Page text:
No. 2 Arizona poised to grab top spot after holding off UNLV

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With No. 1 Michigan State suffering a surprising home loss to North Carolina on Wednesday night, there were many Arizona fans who looked towards Saturday’s contest against UNLV with excitement. The renewal of a series that delivered some great moments during the time when Jerry Tarkanian and Lute Olson roamed the sidelines was something folks looked forward to. But the fact that a win would move the Wildcats to the top of the national polls for the first time in nearly a decade was what fired up the fan base.

Despite an off night from freshman Aaron Gordon (2-for-10, four points) four other Wildcats reached double figures and a fifth, freshman Rondae Hollis-Jefferson, flirted with a double-double as Arizona beat the Runnin’Rebels 63-58. Brandon Ashley and T.J. McConnell scored 13 points apiece to lead the way, with the point guard adding seven rebounds and six assists. However, even in victory there are concerns for a team that come Monday should see its name atop the major polls.

There were questions regarding who the shooters would be for Arizona, and Saturday’s game didn’t provide a positive answer. As a team the Wildcats shot 3-for-16 from beyond the arc, and one possible answer (Gabe York) saw just six minutes of action. In fact, head coach Sean Miller went with a six-man rotation for much of Saturday’s contest with Hollis-Jefferson (nine points, seven rebounds and six assists in 28 minutes) being the sixth man. Clearly that nucleus is talented enough to win a lot of games, but who within that group can consistently make perimeter shots?

Nick Johnson was responsible for nine of Arizona’s 16 three-point attempts but he made just two, and McConnell missed both of his shots. That puts the onus on a reserve like York to do what it takes to earn more playing time in games of this magnitude, with UNLV having the athletes needed to make things difficult for Arizona. Bryce Dejean-Jones led three Runnin’ Rebels in double figures with 16 points, and as a team UNLV shot 46% from the field. But Arizona’s rebounding (41-29 edge, and they rebounded 42.9% of their missed shots) and ability to score in the paint (44-22 margin) proved to be too much to overcome.

The question: will that six-man rotation be enough for Arizona as the season wears on, especially when facing some of the top teams in the Pac-12 (the NCAA tournament as well)? The Wildcats may have been able to do enough to hold off UNLV, but at some point down the line someone else’s name will be called. And how prepared that player is to contribute could make the difference between a good season and a special one.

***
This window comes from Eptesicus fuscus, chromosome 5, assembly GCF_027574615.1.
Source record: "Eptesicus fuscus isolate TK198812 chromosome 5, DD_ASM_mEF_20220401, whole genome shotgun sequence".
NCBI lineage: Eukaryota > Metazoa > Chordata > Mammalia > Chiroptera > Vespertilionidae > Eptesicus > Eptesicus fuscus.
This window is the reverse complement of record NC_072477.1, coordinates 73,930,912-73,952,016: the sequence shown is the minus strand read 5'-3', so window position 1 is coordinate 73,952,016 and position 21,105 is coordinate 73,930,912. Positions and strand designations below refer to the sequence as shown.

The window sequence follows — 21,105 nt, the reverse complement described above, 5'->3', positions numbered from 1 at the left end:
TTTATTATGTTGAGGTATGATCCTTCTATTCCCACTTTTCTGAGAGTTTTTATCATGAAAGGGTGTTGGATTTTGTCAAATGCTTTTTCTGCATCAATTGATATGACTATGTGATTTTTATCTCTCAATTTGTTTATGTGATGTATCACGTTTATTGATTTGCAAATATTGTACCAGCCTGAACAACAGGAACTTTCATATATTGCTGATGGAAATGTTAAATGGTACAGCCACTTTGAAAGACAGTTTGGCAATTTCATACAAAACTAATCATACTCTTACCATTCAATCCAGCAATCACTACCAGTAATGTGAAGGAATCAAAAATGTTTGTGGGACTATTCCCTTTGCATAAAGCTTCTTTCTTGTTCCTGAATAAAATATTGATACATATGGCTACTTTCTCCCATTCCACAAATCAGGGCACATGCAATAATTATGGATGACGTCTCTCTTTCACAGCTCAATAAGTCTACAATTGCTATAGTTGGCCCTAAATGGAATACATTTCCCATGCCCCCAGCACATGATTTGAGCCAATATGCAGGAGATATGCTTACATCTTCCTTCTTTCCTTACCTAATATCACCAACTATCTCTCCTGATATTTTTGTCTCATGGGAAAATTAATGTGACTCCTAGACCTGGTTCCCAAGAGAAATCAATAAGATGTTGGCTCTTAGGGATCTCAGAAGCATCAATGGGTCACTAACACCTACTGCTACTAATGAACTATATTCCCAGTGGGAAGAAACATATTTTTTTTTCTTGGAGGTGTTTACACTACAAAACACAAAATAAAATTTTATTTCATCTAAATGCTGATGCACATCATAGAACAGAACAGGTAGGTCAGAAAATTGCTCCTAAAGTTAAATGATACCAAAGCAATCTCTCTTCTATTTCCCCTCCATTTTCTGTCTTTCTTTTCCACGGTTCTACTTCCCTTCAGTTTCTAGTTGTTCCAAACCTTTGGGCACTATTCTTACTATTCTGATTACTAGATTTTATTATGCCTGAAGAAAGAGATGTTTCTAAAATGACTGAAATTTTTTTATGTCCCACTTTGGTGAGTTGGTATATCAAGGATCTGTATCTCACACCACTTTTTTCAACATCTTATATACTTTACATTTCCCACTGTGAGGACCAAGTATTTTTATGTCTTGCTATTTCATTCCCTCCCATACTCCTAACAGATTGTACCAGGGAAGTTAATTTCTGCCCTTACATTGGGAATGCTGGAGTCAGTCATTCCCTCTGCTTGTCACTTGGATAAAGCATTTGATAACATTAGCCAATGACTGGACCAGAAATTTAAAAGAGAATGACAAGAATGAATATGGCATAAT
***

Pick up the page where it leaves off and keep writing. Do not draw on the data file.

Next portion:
Syracuse receives mixed news on sanctions appeals

Jim Boeheim
Associated Press
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Wednesday the NCAA made its ruling on two appeals of sanctions made by Syracuse University, with the news being mixed for the men’s basketball program.

On the positive side the NCAA ruled that Syracuse will be docked two scholarships per season for the next four years, as opposed to the original ruling of three. As a result Jim Boeheim’s program only has to account for the loss of eight total scholarships, meaning that they’ll have 11 to fill in each of the next four seasons as opposed to ten.

One scholarship may not seem like a big deal, but in a sport where you only get 13 (when not dealing with sanctions) getting that grant-in-aid back really helps from a recruiting standpoint.

As for the negatives, they both concern Boeheim. Not only has there yet to be a ruling on Boeheim’s appeal of his nine-game suspension that goes into effect when ACC play begins in January (that appeal is being heard separately), but the appeal to reinstate the wins that were vacated as part of the sanctions was denied. As a result Boeheim officially has 868 wins instead of 969 (not counting today’s game against Charlotte).

And with Mike Hopkins set to take over as head coach in 2018, the denial means that college basketball will have to wait quite some time before anyone threatens to join Duke’s Mike Krzyzewski in the 1,000 wins club.

While not having the wins officially reinstated does hurt, getting a scholarship back for each of the next four seasons is a bigger deal when it comes to the long-term health of the Syracuse program. Also of great importance will be the ruling regarding Boeheim’s suspension, as a suspended coach is not allowed to have any contact with his players or coaching staff while serving the penalty.

And with the original ruling due to take up half of Syracuse’s league slate, not having Boeheim (or the chance to speak with him) is a big deal when it comes to this current team.

St. John’s forward Kassoum Yakwe cleared by NCAA

Chris Mullin
AP Photo/Rick Bowmer
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St. John’s forward Kassoum Yakwe has been cleared by the NCAA to play this season and will be eligible immediately, the school announced on Wednesday.

Yakwe is a 6-foot-8 forward that reclassified and enrolled at St. John’s this fall. He attended the same high school as Kansas forward Cheick Diallo, who was also cleared by the NCAA to play today.

St. John’s played in the Maui Invitational this week, and Yakwe did not take part. His first game with the Johnnies will be on Dec. 2nd against Fordham if the program plans to play his this season.

The question that must be asked, however, is whether or not he will suit up or simply redshirt. The Johnnies are in the midst of a serious rebuild and will be without their other elite recruit this season, Marcus Lovett. Lovett was ruled a partial qualifier. Would it make sense to burn a year of eligibility on what make amount to a wasted season, or will head coach Chris Mullin opt to save that year for down the road?